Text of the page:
12.   Nearly there --- but not there enough to be able to report something solid. Sorry. My best guess is that in late September/early October can go public with our solution for investment portfolios <100.000 EUR for US nationals living in Germany. For those with investment capital > 100.000 we already have, as mentioned before, a perfectly working solution.   Cheerio  
  13. Pension plan suggestion for non-EU freelancer

    Hi there - if you use the search function, you'll find that this issue has been discussed numerous times already here on Toytown The answer is always the same: 1) you can't back-pay 60 months of contributions into public pension anyway. So forget about that. 2) what you can do instead is set up a subsidiary private pension plan into which start paying now (no back-payments required, either) and into which you have, as per contract, to pay in a certain amount of capital until you reach pension age of 67. What amount needs to be paid in and what kind of private insurance is applicable depends on where you life and what local authority is responsible for you. .If your location according to your ID is correct and you are in Berlin and will apply there, it is well-know what is required and straight-forward.    just contact one of the specialized and experienced financial advisors active here on this forum and he or she can work out the correct solution for you. How much you'll have to pay monthly into this pension plan is obviously a function of your age (i.e. how many years are left til age 67) and the money that needs to be guaranteed to have accrued per plan by then. A small warning: there have been cases in the past where people just set up this kind of pension plan and stopped paying into it when they had the permanent residence permit in their hands. This will get reported to the immigration offices and can lead to rather unpleasant consequences. So, in consequence, you should only commit to that if you can really sustain it.   Cheerio  
  14. Getting a mortgage in Germany

    sadly enough, neither what the mortgage broker says nor what the banks said is entirely accurate. What is correct is this: if you indeed a "Kreditanfrage" with any bank, just for getting info, this WILL be reported to SCHUFA and for some reasons (because you do not actually GET the credit/mortgage in the end), it lowers your SCHUFA score slightly. Do that several times and yes, your SCHUFA score will be hit markedly and that is not in your best interest. However, everyone doing mortgages knows that there is a very simply way around and that is a so-called "Konditionenanfrage", which is a special kind of getting quotes from banks which are NOT to be reported to the SCHUFA and thus have no influence on your SCHUFA score. Not knowing that is a serious mistake and lack of professionality IMO. It is also not true that bank do not care about your SCHUFA score. If it gets less than optimal, there will be consquences in your bargaining power when it comes to getting the best interest rate etc. Because SCHUFA scoring is what they need for feeding their computers for risk calculation (and refinancing). Hence, while you won't be just rejected a mortgage because you asked a couple of other banks for mortgage quotes without taking one from them, you would see that the next quotes you'll receive will start to become slightly less attractive or that more and more collateral/downpayment would be required from you. Get yourself a REAL mortgage broker who knows his or her business. Then you won't have those issues. Cheerio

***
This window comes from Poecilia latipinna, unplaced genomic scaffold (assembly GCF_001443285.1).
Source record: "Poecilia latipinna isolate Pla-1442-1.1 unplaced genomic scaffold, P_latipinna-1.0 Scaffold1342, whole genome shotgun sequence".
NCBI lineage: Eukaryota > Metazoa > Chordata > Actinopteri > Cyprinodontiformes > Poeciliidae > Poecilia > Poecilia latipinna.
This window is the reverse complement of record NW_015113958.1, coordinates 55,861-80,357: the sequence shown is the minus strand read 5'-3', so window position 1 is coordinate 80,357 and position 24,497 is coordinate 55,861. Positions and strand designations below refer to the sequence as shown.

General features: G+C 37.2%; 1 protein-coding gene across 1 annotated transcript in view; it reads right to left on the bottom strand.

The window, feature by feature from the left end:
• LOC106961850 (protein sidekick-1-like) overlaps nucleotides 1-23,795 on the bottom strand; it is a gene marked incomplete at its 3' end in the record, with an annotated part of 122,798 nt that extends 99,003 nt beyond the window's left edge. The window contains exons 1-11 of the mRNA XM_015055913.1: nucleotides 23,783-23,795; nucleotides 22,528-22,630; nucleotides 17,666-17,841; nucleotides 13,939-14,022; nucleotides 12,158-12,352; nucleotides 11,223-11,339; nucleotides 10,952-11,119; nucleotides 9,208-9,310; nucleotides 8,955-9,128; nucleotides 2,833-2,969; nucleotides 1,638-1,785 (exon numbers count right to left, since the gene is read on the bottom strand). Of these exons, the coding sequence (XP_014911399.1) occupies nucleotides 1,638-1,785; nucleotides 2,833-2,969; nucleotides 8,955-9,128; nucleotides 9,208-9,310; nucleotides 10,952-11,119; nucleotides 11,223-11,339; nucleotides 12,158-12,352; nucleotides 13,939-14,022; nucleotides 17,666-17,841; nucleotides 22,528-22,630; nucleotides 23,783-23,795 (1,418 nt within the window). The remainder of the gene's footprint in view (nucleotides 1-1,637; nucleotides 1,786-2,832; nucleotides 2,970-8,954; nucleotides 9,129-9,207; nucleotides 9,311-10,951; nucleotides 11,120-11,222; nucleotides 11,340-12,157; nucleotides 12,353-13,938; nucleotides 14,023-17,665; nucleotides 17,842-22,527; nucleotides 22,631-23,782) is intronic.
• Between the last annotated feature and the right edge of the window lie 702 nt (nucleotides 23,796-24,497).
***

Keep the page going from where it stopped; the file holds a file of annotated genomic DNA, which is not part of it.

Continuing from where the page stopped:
15. Mutual Fund Management Expats

      while we have been advising all Expats in insurance and investment issues since 2006, we have worked out a special investment strategy for US-Expats since summer 2017 when it was clear that starting January 2018 the taxation in Germany of foreign investment funds (i.e., for instance, US-domiciled funds) became so much easier and is now the same as for investment funds from Germany, Ireland or Luxemburg.  in consequence, since then we can advise US-nationals with US-domiciled investment funds which is the only thing that makes really sense for them. And there are still a few banks/plattforms available in the US that are content to deal with people who do not have a residence in the US anymore.    If you look at our website, you'll notice that we strongly believe in passive investment funds (ETFs etc). If you like our basic investment philosophy etc, lets have a chat soon to discuss what you already have, what you want to achieve and then we can see if we'd be a good match for you...   Cheerio